Dr John Mandrola practices cardiac electrophysiology in Louisville, KY. He finished training at Indiana University in 1996. His practice encompasses catheter ablation, including an eight-year experience with AF ablation, device implantation, and consultative EP. Outside of the EP lab, Dr Mandrola's two hobbies include competitive cycling and writing. He has maintained a medical, fitness, and cycling blog, Dr John M, for the past two years.
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Riata and Fidelis: Shining a light on ICD riskFeb 22, 2012 08:45 EST
There is an important debate going on in electrophysiology.
The issue of the moment involves the imperfect durability of human-made implantable cardiac devices. Yes, ICDs have again taken center stage.
Just off the heels of the recent Sprint Fidelis debacle comes the St Jude Riata defibrillator lead recall. Although fewer Riata leads (78 000 Riata vs 268 000 Fidelis) have been implanted, medical decision making concerning Riata may pose greater challenges than those of Fidelis. That's saying a lot, as dealing with Fidelis leads has been stressful.
Here's my quick summary of the Riata situation:
Riata (and Riata ST) defibrillator leads have a serious design problem. In a not-insignificant (and debatable) percentage of cases, these leads can exhibit a unique mechanism of failure involving internal wires wearing through their insulation. These abrasions can lead to the exposure of bare metal in the heart—called externalization. In addition to dramatic and frightening visuals, externalized wires cause two other significant issues: higher electrical failure rates, which might mean a patient receives painful inappropriate shocks or the opposite—the lead might not work to pace or defibrillate when needed; breach of insulation allows "body material" to infiltrate the lead's central core, which makes these leads very difficult to extract. Reports of disastrous Riata lead extractions have emerged, and all have agreed that Riata extraction is more difficult than Fidelis.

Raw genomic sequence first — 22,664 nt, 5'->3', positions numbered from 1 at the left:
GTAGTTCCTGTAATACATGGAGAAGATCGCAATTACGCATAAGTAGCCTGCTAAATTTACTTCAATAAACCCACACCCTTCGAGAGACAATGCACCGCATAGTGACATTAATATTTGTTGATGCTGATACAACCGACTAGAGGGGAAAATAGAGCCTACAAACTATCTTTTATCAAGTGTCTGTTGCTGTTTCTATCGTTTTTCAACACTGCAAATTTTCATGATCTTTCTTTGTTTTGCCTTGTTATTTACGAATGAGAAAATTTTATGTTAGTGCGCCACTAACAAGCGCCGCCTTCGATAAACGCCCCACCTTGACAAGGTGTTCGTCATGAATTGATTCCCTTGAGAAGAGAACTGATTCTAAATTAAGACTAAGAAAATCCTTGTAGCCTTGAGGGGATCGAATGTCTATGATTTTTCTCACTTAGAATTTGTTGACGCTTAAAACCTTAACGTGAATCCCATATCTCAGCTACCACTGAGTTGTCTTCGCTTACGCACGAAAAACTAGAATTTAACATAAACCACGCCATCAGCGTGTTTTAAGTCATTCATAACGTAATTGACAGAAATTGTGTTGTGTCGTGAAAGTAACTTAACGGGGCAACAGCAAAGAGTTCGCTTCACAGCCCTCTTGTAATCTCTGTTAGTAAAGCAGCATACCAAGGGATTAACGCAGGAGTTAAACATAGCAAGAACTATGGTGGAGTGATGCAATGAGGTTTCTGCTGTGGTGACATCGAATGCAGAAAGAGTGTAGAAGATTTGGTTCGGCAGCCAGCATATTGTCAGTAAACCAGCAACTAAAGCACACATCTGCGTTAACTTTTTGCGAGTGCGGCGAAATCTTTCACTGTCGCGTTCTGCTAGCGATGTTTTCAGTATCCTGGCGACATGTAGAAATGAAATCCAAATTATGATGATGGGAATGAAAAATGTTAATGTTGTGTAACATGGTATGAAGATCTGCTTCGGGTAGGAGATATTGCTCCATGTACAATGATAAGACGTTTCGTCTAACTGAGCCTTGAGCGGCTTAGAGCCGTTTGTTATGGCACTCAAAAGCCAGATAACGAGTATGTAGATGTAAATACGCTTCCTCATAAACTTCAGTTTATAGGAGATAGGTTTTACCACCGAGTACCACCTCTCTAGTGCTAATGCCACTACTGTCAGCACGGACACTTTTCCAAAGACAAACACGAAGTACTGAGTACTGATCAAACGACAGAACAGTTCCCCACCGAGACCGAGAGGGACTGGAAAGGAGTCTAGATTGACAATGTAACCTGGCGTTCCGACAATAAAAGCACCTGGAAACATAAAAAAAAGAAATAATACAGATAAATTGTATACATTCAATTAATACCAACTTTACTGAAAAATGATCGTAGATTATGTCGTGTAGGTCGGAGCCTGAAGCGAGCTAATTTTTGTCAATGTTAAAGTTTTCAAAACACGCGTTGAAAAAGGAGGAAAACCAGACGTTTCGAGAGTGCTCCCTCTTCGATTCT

This is terrible news.
Dr Robert Hauser has weighed in with this New England Journal of Medicine Perspective article. He bemoans St Jude's delayed response; questions the design differences between the recalled Riata and currently approved Durata leads; and emphasizes the need for more robust postapproval monitoring of ICD hardware.
First, Dr Carlson contends that St Jude did indeed initiate an ongoing forward-looking trial of patients with Riata leads. Second, he states St Jude's position on Durata: that its sufficiently different design makes Durata less apt to show externalized cables. He emphasizes Durata's many patient-years of follow-up and that no similar externalizations have been reported with the newer lead design. Third, Dr Carlson believes St Jude has well addressed postmarket surveillance:
"We have regularly communicated that St Jude Medical began prospective, actively monitored registries assessing the performance of our Optim/Durata leads more than five years ago. Collectively, those studies now include 10 836 leads implanted at 292 sites by 571 physicians and represent the largest postmarket surveillance program in the history of implantable stimulation devices.”